The main criterion for this breed was not looks at all. Dobermann only wanted a powerful and fearless dog that would stand up to any challenge. After Dobermann’s death, the breed was crossed with the black-and-tan Manchester Terrier and the sleek Greyhound.
To say that these dogs were a hit would be an understatement. They became very popular, especially after the U.S. Marine Corps adopted them as official war dogs.
Even though, today, they might not look like original Dobermans, they’re definitely one of the most eye-catching and fearless dogs in existence, which was exactly the main goal of their creation.
Read also: European Vs. American Doberman – Know The Difference
Since these two dog breeds are indeed related, it is quite natural that they also have a lot of shared characteristics.
The most noticeable shared feature is definitely their black and tan coloring, which was passed down from Rottweilers to Dobermans.
Although this color combination is not so dominant, which means that not every puppy will actually inherit it, it seems that breeders for some reason deliberately worked really hard on it.
Many believe that the black and tan coat gives off intimidating vibes and a desired uniform appearance. Check out some other Doberman color combinations, and Rottweilers’ as well.
Both dog breeds are excellent guard dogs, and they share immense bravery and fearlessness, which are the key characteristics of protection.
Additionally, both dog breeds are highly intelligent and trainable. They are capable of performing a variety of tasks, which can also be seen through their impressive history. When it comes to their size, both are very large and muscular dog breeds, with a similar lifespan of 10 to 12 years.
Related: Why Is My Rottweiler So Small? 8 Possible Reasons
Although they have a bit of a different coat type, both dog breeds surprisingly shed a lot of hair. They shed all year round, with an increase during the shedding season.
Check out also: How Much Do Dobermans Shed? FAQ About Doberman Shedding
Lastly, they are both extremely loyal to their owner, and would do anything in order to protect their home and people they love. Also, they can often be aloof with strangers and reserved around people due to their guarding instincts.
Important Breed Differences
These two breeds are cousins that share some similarities, but like any other blood-related creature, they also have many differences.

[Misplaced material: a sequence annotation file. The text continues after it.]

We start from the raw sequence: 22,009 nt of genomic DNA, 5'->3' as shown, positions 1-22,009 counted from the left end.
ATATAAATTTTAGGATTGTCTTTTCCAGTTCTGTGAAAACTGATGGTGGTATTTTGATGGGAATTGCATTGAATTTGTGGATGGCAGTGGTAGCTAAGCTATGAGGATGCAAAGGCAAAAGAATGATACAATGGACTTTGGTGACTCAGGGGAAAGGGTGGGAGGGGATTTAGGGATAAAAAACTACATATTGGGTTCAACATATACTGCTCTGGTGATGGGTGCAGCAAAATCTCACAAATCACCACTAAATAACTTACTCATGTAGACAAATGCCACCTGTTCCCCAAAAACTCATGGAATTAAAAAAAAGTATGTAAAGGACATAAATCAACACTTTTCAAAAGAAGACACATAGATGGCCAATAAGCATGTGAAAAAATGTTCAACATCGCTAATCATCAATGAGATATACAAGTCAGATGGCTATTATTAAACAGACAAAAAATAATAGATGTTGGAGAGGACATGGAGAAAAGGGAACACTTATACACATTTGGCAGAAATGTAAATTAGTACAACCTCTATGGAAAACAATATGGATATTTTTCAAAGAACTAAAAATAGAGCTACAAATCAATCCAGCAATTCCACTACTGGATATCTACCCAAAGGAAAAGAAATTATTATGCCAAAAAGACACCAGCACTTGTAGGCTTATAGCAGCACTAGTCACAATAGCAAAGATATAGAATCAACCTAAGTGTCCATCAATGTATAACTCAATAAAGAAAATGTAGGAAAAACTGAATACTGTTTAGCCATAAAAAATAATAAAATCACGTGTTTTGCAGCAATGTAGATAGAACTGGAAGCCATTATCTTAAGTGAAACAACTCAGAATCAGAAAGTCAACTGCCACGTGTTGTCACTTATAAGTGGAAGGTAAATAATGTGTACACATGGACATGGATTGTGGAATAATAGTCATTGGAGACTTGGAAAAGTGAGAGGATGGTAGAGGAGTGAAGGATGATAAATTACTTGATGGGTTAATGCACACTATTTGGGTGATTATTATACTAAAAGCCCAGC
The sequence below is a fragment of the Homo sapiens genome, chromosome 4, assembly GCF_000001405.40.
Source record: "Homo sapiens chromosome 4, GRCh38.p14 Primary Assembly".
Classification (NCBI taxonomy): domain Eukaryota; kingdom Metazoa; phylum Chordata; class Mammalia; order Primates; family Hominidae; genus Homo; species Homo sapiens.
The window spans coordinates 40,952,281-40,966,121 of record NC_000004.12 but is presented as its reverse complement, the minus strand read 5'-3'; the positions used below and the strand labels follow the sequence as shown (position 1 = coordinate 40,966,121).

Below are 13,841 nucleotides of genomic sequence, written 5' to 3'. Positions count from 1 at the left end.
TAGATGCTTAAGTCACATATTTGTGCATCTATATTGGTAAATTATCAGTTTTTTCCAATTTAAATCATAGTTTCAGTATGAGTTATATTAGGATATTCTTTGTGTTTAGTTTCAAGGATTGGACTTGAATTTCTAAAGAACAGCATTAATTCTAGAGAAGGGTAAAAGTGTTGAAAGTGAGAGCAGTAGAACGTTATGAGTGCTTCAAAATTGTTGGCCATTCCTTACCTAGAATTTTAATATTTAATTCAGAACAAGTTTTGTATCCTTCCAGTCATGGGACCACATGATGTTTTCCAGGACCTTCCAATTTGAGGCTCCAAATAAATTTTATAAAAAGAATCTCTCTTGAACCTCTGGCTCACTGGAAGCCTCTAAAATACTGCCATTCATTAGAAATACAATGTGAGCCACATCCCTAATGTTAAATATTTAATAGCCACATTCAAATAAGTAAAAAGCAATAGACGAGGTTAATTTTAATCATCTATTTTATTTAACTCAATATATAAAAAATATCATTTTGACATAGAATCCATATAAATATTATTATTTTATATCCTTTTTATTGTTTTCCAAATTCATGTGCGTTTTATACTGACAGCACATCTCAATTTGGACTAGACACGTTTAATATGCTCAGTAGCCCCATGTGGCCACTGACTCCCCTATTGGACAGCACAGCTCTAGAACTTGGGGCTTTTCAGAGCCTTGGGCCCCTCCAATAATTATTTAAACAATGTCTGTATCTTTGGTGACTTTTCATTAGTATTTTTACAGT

The main difference between these two breeds is their size. While both dogs are considered to be large dog breeds, Rottweilers are usually a bit larger than Doberman Pinschers.
Rottweilers usually weigh between 90 and 135 pounds whereas Dobermans mostly weigh up to 100 pounds. When it comes to height, Dobermans take the slight lead, with a one-inch advantage.
This is mostly influenced by their physical appearance and body shape. Rottweilers usually have a more stocky and heavy-bone frame whereas Dobermans are much leaner, with a slender frame or a thinner frame.
Regarding temperament, they are quite similar; however, Rotties can be typically more docile and playful compared to Dobermans.
Read also: 19 Dogs That Look Like Dobermans – Power And Beauty In One
Both dog breeds are great, and if you ask me which one is the better choice, I really wouldn’t know how to choose. They are truly impressive dogs that will surely get a lot of looks from bypassers.
If you’re looking for an amazing guard dog that will make you feel completely safe, then there is no better choice than these two breeds. No matter which breed you choose, your safety is guaranteed.
They’re also amazing companion dogs, which is a great plus. Are Dobermans and Rottweilers related – yes! Do these dogs get along? Can a Rottweiler and a Doberman Pinscher live together?
Well, this is a bit of a trickier question. They might get along quite well, but on the other hand, they might not get along at all.
They both have similar temperaments, tendencies, and instincts, which can be a double-edged sword. Due to their protective nature and dominance, it might not be a good idea to mix them in the same household.
Are you a proud Rottweiler or Doberman owner? What are your thoughts on this? Do tell.
Read next: Is The Blue-Eyed Rottweiler A Breed’s Intruder?